Dr. Kirsten West: Right.

Dr. Ron Hunninghake: And I think when people are working at this and flowing with food and timing and all the various things we’ve just discussed, I feel like they have a greater sense of inner harmony and that’s going to help them develop better immune function, just that alone.

Dr. Kirsten West: Yeah, and it’s interesting. When you look at the Terrain 10 – food, you could see how food could impact every single one of those.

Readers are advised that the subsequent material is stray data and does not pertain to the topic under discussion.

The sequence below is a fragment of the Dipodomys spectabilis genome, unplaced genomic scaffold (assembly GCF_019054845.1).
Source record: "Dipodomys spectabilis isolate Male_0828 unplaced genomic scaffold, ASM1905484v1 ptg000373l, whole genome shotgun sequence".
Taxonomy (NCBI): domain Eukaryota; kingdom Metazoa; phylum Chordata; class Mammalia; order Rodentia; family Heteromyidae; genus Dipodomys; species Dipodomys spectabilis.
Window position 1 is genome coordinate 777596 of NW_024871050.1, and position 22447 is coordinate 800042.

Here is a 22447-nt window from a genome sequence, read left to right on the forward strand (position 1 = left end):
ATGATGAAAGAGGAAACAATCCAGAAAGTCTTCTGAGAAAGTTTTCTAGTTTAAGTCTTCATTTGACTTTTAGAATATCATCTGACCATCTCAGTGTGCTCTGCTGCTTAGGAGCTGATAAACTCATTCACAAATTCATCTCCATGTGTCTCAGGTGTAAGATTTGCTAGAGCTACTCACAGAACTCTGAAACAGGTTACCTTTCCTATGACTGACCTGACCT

Dr. Ron Hunninghake: Right. Right.

Dr. Kirsten West: So it’s big, it’s foundational for us.

Dr. Ron Hunninghake: Food should be a time to de-stress, detoxify, re-nourish, instill a sense of cohesiveness in relationships because a lot of the stress that we have is PTSD, post-traumatic. But if you can have that togetherness with people and build a really healthy meal together, that has a tremendous healing effect upon the relationships as well.

Dr. Kirsten West: Absolutely. Absolutely. And those relationships are so important. And PTSD is a very real thing after a diagnosis of cancer.

Dr. Ron Hunninghake: Well, I think this gives us a really good foundation of thought, and I’m hoping everyone is drooling a little bit, thinking about all the good foods that they’re going to be eating,-

Dr. Kirsten West: Right. Right.